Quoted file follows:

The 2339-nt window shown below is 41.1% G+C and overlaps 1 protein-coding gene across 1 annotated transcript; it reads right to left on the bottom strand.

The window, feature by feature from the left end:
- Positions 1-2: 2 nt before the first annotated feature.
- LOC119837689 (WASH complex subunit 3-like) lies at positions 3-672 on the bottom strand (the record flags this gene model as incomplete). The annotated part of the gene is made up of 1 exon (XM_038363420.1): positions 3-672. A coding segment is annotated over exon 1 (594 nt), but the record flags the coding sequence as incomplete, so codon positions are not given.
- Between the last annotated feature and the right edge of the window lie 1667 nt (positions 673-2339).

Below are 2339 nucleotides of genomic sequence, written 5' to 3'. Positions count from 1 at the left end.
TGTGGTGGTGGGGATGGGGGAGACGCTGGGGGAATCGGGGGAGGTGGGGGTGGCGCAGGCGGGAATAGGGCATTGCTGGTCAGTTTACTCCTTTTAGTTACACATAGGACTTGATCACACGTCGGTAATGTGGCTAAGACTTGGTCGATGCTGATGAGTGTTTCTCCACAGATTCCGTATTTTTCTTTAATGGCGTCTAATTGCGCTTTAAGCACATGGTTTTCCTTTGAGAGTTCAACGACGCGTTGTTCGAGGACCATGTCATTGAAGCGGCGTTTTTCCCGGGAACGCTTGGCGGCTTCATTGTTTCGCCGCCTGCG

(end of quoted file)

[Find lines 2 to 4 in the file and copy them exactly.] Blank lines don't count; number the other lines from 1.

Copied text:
The window, feature by feature from the left end:
- Positions 1-2: 2 nt before the first annotated feature.
- LOC119837689 (WASH complex subunit 3-like) lies at positions 3-672 on the bottom strand (the record flags this gene model as incomplete). The annotated part of the gene is made up of 1 exon (XM_038363420.1): positions 3-672. A coding segment is annotated over exon 1 (594 nt), but the record flags the coding sequence as incomplete, so codon positions are not given.